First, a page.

For my fellow survivors and overcomers of abuse of many kinds, this blog may be more than you desire to read. So, just up front, it’s OK if at any point you need to put it down. I also don’t write this from the stand point of being a licensed counselor, nor an expert in the field.

Quite honestly, for the first thirty-some years of my life I avoided counseling like the plague, and would joke with my college friends, who were psych majors, that the ones going into the field were the ones who needed the most help. That’s no slight on those who are in the profession. I have great respect for counselors, healers, good psychologists, etc.   I just want to be up front in saying that’s not the angle this is written from.

I’m writing because I am the one who needed help, desperately, but I was too scared to reach out for many, many years to get it. I also had many black holes in my childhood memories, and had heard many people say, “If you don’t remember, it is for good reason.” “Don’t look back.”  “The past is in the past and can’t affect you now.” And even use scripture for back up. “Forgetting what is behind, and reaching for the things before me…” Phil. 3:13 But our life is all connected together, whether we like it or not. The things that happened to us as young children or as adults, do change the way we look at things. Sometimes, we just aren’t conscious of it.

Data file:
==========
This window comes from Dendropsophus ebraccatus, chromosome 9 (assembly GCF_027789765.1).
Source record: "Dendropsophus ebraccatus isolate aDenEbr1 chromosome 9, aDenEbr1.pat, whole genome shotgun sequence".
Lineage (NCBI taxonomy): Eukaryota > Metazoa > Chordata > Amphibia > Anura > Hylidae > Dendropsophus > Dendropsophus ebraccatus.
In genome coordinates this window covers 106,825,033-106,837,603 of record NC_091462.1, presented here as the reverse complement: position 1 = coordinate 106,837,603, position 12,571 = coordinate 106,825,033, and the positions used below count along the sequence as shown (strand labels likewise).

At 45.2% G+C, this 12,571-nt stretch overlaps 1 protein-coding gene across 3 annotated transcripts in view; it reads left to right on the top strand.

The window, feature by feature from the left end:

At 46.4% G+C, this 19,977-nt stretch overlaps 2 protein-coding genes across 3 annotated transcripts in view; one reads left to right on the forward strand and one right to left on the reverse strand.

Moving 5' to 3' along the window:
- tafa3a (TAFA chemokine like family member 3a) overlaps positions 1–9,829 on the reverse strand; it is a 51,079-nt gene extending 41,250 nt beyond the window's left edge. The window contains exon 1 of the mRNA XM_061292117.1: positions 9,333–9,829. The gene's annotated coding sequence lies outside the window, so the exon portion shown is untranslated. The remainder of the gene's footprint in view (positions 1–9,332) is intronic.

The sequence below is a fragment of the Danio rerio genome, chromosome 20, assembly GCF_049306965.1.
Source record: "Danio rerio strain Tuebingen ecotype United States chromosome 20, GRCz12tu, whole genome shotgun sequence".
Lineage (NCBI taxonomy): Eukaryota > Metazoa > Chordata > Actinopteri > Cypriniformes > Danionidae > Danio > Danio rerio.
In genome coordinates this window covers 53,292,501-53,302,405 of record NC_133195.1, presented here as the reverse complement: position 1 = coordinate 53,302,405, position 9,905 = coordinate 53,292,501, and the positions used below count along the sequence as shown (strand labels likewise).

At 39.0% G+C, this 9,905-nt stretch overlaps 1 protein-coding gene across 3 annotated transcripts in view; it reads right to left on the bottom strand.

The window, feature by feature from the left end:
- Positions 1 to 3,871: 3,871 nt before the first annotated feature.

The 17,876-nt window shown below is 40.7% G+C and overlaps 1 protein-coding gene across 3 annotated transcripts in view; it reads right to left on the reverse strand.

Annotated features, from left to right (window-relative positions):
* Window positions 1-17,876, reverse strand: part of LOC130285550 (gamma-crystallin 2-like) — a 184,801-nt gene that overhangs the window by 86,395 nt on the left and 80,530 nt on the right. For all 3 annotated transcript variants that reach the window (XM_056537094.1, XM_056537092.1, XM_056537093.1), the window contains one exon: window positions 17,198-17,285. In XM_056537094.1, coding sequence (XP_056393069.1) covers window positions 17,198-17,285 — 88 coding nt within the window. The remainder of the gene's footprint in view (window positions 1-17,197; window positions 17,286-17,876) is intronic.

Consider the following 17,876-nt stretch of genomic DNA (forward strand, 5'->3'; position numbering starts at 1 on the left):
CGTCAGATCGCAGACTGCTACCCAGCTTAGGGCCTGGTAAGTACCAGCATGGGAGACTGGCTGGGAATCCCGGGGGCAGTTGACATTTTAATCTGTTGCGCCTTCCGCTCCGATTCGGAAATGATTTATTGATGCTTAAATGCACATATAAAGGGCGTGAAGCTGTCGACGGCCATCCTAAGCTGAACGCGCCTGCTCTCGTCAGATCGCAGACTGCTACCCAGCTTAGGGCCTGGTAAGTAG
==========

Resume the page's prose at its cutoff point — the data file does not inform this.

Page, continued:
Truly, I’m not pushing any particularly type or brand of healing or counseling or methodology. I actually would have loved for Jesus to just come and instantly heal my heart, mind, soul, and spirit all in one fell swoop. I know He has done that for others, and don’t doubt His ability. For whatever reason, this is not my story. Mine is a painstaking journey, that I still walk out from every day, though now the pace of freedom is much faster than it used to be.